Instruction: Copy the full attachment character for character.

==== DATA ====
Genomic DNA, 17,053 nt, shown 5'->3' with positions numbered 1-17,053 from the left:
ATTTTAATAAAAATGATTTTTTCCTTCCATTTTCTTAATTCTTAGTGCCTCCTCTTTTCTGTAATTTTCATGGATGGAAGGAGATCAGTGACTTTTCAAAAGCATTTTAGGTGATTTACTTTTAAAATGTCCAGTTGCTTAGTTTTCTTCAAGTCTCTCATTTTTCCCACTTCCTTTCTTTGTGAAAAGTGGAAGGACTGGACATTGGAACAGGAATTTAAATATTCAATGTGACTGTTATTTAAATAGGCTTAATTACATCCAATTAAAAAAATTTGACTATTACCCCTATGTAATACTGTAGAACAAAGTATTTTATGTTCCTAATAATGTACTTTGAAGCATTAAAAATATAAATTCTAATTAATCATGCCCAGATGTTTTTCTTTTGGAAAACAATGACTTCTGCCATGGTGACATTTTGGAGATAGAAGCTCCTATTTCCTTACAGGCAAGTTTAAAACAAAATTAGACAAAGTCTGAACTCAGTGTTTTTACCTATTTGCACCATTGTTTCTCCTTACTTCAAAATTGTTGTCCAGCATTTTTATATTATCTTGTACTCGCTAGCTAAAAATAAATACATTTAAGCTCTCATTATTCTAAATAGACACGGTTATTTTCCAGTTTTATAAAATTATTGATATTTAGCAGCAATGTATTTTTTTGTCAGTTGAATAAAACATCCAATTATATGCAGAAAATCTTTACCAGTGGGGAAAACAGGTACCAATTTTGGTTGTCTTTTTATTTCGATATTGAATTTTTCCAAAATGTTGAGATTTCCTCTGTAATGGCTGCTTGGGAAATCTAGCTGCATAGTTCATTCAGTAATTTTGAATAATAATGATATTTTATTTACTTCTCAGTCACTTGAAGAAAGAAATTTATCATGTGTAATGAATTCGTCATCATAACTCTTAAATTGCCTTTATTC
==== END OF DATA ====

Genomic DNA, 17,053 nt, shown 5'->3' with positions numbered 1-17,053 from the left:
ATTTTAATAAAAATGATTTTTTCCTTCCATTTTCTTAATTCTTAGTGCCTCCTCTTTTCTGTAATTTTCATGGATGGAAGGAGATCAGTGACTTTTCAAAAGCATTTTAGGTGATTTACTTTTAAAATGTCCAGTTGCTTAGTTTTCTTCAAGTCTCTCATTTTTCCCACTTCCTTTCTTTGTGAAAAGTGGAAGGACTGGACATTGGAACAGGAATTTAAATATTCAATGTGACTGTTATTTAAATAGGCTTAATTACATCCAATTAAAAAAATTTGACTATTACCCCTATGTAATACTGTAGAACAAAGTATTTTATGTTCCTAATAATGTACTTTGAAGCATTAAAAATATAAATTCTAATTAATCATGCCCAGATGTTTTTCTTTTGGAAAACAATGACTTCTGCCATGGTGACATTTTGGAGATAGAAGCTCCTATTTCCTTACAGGCAAGTTTAAAACAAAATTAGACAAAGTCTGAACTCAGTGTTTTTACCTATTTGCACCATTGTTTCTCCTTACTTCAAAATTGTTGTCCAGCATTTTTATATTATCTTGTACTCGCTAGCTAAAAATAAATACATTTAAGCTCTCATTATTCTAAATAGACACGGTTATTTTCCAGTTTTATAAAATTATTGATATTTAGCAGCAATGTATTTTTTTGTCAGTTGAATAAAACATCCAATTATATGCAGAAAATCTTTACCAGTGGGGAAAACAGGTACCAATTTTGGTTGTCTTTTTATTTCGATATTGAATTTTTCCAAAATGTTGAGATTTCCTCTGTAATGGCTGCTTGGGAAATCTAGCTGCATAGTTCATTCAGTAATTTTGAATAATAATGATATTTTATTTACTTCTCAGTCACTTGAAGAAAGAAATTTATCATGTGTAATGAATTCGTCATCATAACTCTTAAATTGCCTTTATTC